Joseph Ahlstrom, a member of the Board of Commissioners of Pilots of the State of New York, which regulates the state's harbor pilots, said, “I'm a big fan of tug escorts. If used early enough and effectively, yes, a tug escort could prevent a collision with the bridge or with another ship, or running aground.”

Ahlstrom also teaches at the State University of New York’s Maritime College and added, “Going to sea is dangerous. But if you're going to go to sea, if you're going to put yourself at risk, do whatever it takes to minimize risk.”

According to maritime experts interviewed by the AP, the Baltimore disaster shows that each port sets its own rules for tugboats, resulting in a varied approach across the country, and that the competition among ports for business from budget-minded shipping companies has led to a focus on extended tugboat escorts which can increase the cost of every transit by tens of thousands of dollars.

The port of Baltimore, managed by the state of Maryland, typically uses tugboats to assist large ships in leaving their docks and doesn't require extended tugboat escorts through the port's channel and wider Chesapeake Bay unless they are ordered by local harbor pilots or the U.S. Coast Guard due to safety concerns related to weather, traffic, cargo, or mechanical issues. Shippers can also request tugboats.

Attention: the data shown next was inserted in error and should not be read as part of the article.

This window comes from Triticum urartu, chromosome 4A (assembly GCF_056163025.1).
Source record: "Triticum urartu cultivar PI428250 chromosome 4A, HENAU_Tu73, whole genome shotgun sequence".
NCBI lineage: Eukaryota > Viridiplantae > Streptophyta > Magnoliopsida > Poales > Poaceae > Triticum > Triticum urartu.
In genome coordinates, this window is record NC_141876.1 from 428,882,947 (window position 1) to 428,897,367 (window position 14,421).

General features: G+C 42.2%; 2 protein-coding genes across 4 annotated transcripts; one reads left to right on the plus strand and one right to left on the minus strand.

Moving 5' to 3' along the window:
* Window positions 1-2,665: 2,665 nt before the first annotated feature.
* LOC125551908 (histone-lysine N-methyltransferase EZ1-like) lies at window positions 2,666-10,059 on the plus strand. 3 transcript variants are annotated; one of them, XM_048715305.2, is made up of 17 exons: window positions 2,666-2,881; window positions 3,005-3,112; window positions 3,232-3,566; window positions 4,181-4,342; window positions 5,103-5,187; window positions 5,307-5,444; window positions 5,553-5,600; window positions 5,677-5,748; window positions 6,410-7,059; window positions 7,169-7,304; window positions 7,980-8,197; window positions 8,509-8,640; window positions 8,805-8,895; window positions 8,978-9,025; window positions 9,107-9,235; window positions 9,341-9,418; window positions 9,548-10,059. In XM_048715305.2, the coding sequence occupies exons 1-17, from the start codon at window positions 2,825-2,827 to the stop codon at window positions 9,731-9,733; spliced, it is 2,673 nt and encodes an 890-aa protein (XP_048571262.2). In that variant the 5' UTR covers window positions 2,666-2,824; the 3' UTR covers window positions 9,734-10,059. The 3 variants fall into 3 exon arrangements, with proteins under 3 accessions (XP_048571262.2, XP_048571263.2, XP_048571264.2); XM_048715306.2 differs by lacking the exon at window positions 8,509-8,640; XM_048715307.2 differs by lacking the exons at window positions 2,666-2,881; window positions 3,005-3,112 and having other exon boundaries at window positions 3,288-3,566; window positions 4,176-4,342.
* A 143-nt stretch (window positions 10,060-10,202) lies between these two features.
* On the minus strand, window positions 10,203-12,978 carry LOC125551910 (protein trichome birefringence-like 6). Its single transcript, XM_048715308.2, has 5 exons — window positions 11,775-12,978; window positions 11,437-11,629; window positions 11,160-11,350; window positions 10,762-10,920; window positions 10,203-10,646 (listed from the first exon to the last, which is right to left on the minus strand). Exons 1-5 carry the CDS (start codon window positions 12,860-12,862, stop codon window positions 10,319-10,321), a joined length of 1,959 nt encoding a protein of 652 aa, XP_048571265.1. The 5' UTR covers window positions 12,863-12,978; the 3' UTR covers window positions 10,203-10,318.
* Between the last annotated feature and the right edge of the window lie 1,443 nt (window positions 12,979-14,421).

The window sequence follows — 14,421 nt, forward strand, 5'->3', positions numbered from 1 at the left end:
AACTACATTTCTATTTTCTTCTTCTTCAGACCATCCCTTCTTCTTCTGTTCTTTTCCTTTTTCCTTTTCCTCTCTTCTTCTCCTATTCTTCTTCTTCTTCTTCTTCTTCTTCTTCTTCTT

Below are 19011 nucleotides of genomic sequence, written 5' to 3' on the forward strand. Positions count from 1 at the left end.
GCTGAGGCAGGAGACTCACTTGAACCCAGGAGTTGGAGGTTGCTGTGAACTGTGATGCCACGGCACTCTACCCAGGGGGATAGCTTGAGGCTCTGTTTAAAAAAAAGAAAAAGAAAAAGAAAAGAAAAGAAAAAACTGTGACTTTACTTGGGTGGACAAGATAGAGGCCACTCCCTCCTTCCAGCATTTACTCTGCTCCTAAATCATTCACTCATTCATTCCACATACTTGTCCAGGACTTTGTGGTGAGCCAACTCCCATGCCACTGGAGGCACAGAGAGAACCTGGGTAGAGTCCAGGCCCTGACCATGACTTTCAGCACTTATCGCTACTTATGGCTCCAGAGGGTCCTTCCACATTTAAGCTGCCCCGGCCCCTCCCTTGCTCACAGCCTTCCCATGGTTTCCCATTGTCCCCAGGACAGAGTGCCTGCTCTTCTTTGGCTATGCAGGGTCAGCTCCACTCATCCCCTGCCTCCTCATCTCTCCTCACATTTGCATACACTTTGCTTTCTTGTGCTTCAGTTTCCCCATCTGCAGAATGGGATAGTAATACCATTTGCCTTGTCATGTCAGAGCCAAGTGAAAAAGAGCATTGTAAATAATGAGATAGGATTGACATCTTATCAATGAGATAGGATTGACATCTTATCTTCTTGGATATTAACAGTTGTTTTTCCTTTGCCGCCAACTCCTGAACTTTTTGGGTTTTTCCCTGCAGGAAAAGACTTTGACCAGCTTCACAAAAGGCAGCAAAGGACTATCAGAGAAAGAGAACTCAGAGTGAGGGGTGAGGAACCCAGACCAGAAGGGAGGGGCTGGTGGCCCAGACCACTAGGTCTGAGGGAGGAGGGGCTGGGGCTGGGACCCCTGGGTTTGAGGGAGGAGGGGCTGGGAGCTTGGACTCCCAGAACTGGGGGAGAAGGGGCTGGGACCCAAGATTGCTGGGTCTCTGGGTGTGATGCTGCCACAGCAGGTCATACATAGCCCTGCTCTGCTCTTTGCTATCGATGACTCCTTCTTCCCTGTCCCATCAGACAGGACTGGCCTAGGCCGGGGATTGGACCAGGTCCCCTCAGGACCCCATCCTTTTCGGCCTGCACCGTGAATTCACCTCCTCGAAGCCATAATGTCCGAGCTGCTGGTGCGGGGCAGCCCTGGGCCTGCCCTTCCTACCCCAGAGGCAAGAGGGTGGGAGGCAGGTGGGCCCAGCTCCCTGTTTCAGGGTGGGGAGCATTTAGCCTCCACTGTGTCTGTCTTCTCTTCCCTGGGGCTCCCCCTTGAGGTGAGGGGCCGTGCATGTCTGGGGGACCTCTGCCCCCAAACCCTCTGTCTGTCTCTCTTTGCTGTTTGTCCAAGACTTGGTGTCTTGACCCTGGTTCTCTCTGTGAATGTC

In the case of the Dali, two state harbor pilots boarded the Singaporean-flagged ship to take control of navigation through the port as the vessel began its journey to Sri Lanka. Two tugboats, the Eric McAllister and the Bridget McAllister, guided the enormous ship out of the narrow areas of the dock and then left when the ship was safely in the channel.

But very quickly, according to satellite data that monitors ship traffic, the 984-foot (300-meter) Dali started to move out of its designated path and then turned more sharply before hitting one of the main supports of the bridge, which is an important route for Baltimore truckers and commuters.